Interview: Steve Poltz, Part 4

In Part 3 of our chat with singer/songwriter/Padre fan Steve Poltz (, Steve discussed the connections between music and baseball, Jewel, and the Ramones.

In the latest installment, Steve talks about the Roseanne Barr incident, running up Bruce Bochy’s minibar tab at a hotel, and pelting his parents’ walls with marbles as part of a childhood baseball game he’d invented…


Ducksnorts: Getting back to baseball, what are some of your favorite memories from watching the Padres play — or really any baseball memories?

Steve Poltz: I’ll always remember being at the game watching Roseanne Barr sing the national anthem and laughing so hard, thinking it was awesome because she was so funny — not even thinking it was a big deal — and then hearing boos. I remember saying, “Well, what did you guys expect? You asked Roseanne Barr to sing the national anthem; she’s a comedian.” When she grabbed her crotch, she was imitating a baseball player — I knew it. [I was thinking] how punk rock she was. To this day I will defend her… What did you expect? You guys asked her to sing the f***in’ national anthem.

I remember the Crime Dog [Fred McGriff] getting in a fight. That was one of the best baseball brawls I’ve ever seen — his jersey got pulled off — that was a great brawl; I think it was versus Atlanta.

Another thing I remember is singing the national anthem when the Padres beat the Braves to go to the World Series [in 1998]. I sang the anthem at Qualcomm, and it felt like it took only 10 seconds. I remember shaking for the first three innings after I sang it. My hands would not quit shaking. I had to wear earplugs [while singing] and I did it live… all those people going nuts.

Another memory is singing the national anthem at the ballgame, and when they announced I was born in Canada, some Canadian haters booing me.

DS: C’mon, who hates Canada?

SP: It was at a time when some trade thing was going on or something like that. Another memory was being at games and Tim Flannery giving me the signs so I’d know when the hit-and-run was on. Then [I'd bet] friends, like, right away without them knowing: “Hit-and-run’s coming right now: Five bucks. Answer now; yes or no?”

Some season when the Padres were in last place — there were probably 7000 people at Qualcomm, and Flannery was coaching third — they were losing, like, 15-1 or something in the ninth inning. We started going, “Come on, we still have a chance!” and Flannery is looking at me from down there — he actually said [cups hands to mouth], “Go home!”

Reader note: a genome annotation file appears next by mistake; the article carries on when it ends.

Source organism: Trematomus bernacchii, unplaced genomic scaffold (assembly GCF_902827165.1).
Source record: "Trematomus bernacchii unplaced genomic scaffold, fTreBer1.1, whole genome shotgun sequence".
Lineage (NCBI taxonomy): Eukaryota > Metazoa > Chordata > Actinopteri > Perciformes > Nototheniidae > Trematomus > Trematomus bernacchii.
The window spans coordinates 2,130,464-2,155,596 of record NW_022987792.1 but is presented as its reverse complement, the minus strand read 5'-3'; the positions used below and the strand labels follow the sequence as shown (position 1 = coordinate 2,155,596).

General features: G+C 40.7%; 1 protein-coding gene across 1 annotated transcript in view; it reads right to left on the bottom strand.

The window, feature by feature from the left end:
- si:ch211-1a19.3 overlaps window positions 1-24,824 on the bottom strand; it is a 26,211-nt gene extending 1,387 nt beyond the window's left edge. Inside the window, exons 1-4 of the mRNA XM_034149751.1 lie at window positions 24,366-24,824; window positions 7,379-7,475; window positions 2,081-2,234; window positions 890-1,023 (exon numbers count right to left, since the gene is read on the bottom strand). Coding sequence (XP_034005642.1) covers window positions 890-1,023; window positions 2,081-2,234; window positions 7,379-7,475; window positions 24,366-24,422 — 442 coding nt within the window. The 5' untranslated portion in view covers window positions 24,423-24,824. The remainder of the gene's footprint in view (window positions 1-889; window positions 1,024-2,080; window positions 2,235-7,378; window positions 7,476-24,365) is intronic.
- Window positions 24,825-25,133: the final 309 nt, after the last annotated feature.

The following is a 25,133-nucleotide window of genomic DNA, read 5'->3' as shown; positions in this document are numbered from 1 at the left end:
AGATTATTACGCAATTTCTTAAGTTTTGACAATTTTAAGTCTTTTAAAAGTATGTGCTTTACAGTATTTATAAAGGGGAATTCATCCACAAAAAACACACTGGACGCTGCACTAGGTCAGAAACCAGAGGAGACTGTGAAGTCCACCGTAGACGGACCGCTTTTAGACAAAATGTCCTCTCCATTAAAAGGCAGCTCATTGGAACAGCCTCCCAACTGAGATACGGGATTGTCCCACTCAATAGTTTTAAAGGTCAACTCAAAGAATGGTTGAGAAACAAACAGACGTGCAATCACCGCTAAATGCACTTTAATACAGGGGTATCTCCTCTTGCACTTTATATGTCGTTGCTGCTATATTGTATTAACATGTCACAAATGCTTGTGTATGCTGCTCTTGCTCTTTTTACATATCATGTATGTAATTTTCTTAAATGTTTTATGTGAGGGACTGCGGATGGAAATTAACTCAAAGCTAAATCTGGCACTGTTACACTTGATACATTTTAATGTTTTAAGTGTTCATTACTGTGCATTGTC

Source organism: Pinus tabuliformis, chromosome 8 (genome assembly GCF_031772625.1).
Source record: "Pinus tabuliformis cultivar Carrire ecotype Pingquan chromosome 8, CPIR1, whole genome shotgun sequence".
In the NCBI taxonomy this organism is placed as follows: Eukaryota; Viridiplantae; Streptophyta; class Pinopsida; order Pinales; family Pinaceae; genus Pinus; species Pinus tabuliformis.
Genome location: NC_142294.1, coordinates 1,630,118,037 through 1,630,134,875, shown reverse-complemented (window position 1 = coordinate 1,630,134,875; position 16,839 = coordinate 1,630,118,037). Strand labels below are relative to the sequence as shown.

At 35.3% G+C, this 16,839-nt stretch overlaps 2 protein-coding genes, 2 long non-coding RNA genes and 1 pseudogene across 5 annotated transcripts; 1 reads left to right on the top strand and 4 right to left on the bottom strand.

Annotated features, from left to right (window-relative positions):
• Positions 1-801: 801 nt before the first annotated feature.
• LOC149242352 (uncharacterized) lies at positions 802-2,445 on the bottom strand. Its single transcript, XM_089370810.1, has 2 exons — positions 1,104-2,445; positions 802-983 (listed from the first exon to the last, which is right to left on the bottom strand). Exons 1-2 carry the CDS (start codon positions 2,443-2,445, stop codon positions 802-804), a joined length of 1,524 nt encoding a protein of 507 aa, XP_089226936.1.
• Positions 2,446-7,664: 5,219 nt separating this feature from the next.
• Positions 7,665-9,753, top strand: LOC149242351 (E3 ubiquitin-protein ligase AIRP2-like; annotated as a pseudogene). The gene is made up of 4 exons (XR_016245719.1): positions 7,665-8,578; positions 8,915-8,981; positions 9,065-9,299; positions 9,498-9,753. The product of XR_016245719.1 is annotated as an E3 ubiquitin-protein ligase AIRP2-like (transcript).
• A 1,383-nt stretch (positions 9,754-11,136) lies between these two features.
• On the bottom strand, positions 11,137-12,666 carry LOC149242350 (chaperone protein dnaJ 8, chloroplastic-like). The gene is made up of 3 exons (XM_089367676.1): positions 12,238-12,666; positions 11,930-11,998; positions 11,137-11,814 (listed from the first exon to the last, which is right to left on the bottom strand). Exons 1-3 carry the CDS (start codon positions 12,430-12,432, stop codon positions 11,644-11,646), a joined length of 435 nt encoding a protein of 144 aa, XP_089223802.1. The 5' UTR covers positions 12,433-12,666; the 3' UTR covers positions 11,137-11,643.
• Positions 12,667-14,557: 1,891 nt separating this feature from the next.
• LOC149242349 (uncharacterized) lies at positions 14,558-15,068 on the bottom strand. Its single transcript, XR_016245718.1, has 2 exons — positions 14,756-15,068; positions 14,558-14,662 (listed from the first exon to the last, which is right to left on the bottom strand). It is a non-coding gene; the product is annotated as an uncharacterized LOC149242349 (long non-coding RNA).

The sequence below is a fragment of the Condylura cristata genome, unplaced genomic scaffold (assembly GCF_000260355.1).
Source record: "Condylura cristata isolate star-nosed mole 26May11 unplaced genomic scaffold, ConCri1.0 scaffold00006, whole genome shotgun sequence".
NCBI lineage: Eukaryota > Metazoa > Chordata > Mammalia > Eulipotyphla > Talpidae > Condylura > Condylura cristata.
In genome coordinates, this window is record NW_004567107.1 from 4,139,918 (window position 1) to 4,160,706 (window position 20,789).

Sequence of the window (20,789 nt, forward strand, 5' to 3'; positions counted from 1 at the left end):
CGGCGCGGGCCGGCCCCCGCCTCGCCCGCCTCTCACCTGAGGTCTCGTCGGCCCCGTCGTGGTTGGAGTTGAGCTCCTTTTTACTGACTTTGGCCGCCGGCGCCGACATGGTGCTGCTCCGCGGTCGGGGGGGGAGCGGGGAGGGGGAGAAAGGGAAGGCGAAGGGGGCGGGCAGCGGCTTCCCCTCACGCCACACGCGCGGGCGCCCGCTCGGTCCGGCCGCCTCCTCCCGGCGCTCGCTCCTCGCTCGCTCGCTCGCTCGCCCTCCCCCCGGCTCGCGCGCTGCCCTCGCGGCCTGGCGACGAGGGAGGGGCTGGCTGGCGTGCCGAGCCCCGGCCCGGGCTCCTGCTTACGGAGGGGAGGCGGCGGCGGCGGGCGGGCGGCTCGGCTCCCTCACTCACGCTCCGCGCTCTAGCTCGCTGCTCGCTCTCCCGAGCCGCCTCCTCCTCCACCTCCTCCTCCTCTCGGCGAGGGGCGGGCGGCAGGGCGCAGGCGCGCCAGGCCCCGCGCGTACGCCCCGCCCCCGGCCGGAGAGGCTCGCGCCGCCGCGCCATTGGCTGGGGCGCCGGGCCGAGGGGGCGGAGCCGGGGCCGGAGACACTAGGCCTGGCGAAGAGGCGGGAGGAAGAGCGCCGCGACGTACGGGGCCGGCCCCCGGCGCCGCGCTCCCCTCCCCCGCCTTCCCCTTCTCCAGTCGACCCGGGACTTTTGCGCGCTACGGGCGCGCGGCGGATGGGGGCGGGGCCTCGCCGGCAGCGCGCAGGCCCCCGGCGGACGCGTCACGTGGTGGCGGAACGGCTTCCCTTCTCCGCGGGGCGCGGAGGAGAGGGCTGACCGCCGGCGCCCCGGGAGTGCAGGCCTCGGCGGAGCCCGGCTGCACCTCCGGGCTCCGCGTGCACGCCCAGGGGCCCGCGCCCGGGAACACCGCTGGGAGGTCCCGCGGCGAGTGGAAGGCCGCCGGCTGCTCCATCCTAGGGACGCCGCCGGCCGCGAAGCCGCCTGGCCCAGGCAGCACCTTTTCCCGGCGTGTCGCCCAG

I remember going up to [Bruce] Bochy’s [hotel] room with my guitar on the road when I first started getting to know Flannery. I happened to be in Florida when they were playing the Marlins, so I called — somehow got his number from his wife — and I said, “Hey, my name is Steve Poltz,” and he goes, “I know who you are; I’ll leave you two tickets.” So he left me two tickets, and afterwards I remember drinking beers with him, smoking Cuban cigars — the Padres had won — and then, they were going to Milwaukee… me getting on a plane and just flying to Milwaukee because I had so much fun, and me [leaving him a message], saying, “Hey, I just happen to be in town.”

I remember a couple years later going up to Bochy’s room with my guitar and singing, and him going to do something and me breaking open his minibar. He had, like, a $582 minibar bill. The Padres traveling secretary would not allow me to stay in the same hotel as the Padres after that.

I have a memory in ’84, standing at The Pennant [bar in Mission Beach] — everybody just throwing their glasses up in the air, like off the roof — I think it was when Steve Garvey hit that home run [against Cubs' closer Lee Smith]. I remember mass mayhem all down Mission Blvd.

What was the year when they came back to beat the Dodgers? ’96? My dad wouldn’t even talk to me; it took him three days to calm down to where — I mean, that is just tantamount to being the biggest traitor in the world, what I did, rooting for the Padres.

The game when the Dodgers hit all the home runs against us last year… I was at Jose’s in La Jolla. I called a friend of mine in Pasadena and I said, when it was going to the ninth inning and we had the lead, “I don’t normally like to say things before a game ends, but I’ve just got to trash talk right now and say it feels so good to watch you people lose, and I have no qualms about saying it.” I hung up my phone and then proceeded to eat crow. I couldn’t believe it, and I really blamed myself for that, for upsetting the baseball gods — I’m very superstitious.

DS: You were not alone; it was a group effort.